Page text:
Clashes are to be expected because the democratic transformations in former communist countries such as Romania, Hungary and Poland were never complete, said Grigorij Meseznikov, president of the Institute for Public Affairs in Slovakia.
“We’re dealing with some residues from the past, patterns of political culture involving authoritarian methods, nostalgia for the communist regimes … and the lack of experience on the side of democratic politicians,” Mr. Meseznikov said. “The common effect is strengthening the position of populist parties.”
Lowering the threshold
Civil rights activists became concerned about Romania in January 2017 when Prime Minister Sorin Grindeanu, another Social Democrat, signed an order to decriminalize abuses in public office if the financial damage is less than $48,000. After hundreds of thousands of people protested in central Bucharest, the government withdrew the order.
The main beneficiary of the proposed revision would have been Social Democratic Leader Liviu Dragnea, a former interior minister who is now leader of the lower house of parliament. At that time, he was facing corruption charges involving a sum below the threshold. A panel of judges had already convicted Mr. Dragnea of electoral fraud and gave him a suspended sentence of two years.
Last week, President Klaus Iohannis asked Ms. Dancila for word of her government’s plans 24 hours before officials meet to make sure they don’t give amnesty to people imprisoned on corruption charges. Mr. Iohannis made the request after Mr. Dragnea called for such an amnesty over the previous weekend.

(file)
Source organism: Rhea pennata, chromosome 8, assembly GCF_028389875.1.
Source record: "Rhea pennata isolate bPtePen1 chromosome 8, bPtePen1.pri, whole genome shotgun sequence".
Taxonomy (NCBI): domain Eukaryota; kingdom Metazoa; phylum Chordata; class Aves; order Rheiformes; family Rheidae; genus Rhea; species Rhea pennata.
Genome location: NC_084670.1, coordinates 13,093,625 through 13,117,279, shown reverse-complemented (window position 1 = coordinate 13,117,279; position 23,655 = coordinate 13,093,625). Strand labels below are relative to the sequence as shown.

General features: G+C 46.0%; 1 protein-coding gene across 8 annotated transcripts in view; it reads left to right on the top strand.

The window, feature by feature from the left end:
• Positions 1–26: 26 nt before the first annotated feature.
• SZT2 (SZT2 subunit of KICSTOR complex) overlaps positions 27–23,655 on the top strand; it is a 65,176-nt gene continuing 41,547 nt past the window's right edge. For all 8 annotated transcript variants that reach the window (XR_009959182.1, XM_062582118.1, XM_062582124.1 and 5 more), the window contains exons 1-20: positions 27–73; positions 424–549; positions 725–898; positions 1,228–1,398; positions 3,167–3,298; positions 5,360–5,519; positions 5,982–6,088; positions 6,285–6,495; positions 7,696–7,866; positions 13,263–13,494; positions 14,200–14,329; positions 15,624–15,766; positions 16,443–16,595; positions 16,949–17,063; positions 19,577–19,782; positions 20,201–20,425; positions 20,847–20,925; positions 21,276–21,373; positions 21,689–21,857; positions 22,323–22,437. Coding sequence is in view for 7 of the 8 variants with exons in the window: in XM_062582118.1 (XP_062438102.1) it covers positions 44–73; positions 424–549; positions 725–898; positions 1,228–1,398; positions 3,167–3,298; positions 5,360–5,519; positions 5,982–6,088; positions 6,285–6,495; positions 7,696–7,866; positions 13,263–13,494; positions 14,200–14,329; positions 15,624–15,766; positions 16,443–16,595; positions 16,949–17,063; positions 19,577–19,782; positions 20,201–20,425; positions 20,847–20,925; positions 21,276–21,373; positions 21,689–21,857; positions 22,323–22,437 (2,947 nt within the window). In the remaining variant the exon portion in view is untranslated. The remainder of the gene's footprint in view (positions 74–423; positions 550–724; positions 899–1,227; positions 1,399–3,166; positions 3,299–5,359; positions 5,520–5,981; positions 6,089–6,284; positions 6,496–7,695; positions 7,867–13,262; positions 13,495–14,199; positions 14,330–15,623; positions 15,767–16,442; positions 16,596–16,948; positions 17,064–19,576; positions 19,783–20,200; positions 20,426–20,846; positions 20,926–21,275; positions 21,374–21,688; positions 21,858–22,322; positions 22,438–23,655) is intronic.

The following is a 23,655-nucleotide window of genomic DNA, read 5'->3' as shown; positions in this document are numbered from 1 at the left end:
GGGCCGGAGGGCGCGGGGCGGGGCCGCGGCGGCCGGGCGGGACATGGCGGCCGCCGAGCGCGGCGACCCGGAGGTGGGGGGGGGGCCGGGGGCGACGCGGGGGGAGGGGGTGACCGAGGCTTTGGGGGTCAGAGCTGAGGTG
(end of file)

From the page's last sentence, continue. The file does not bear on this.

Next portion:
“Romania won’t return to the black era of a one-party state,” said Mr. Iohannis, a former Liberal Party leader who has long said Mr. Dragnea wields too much power in the country.
But Mr. Dragnea, widely seen as the most powerful political figure in the country, isn’t going away quietly, raising the possibility of amnesty and pardons for those caught up in corruption investigations, and even suggested a criminal complaint against Mr. Iohannis for treason.
“Why are the words ‘amnesty’ and ‘pardon’ such blasphemy?” Mr. Dragnea told fellow party members at a meeting Dec. 16 in Bucharest, according to Bloomberg News. “They’re seen as an atomic bomb that Romania is considering dropping on Europe or the world. I’m not afraid to say them.”
The Social Democrats have proposed other laws that would undermine the fight against corruption, according to a European Commission report issued last month.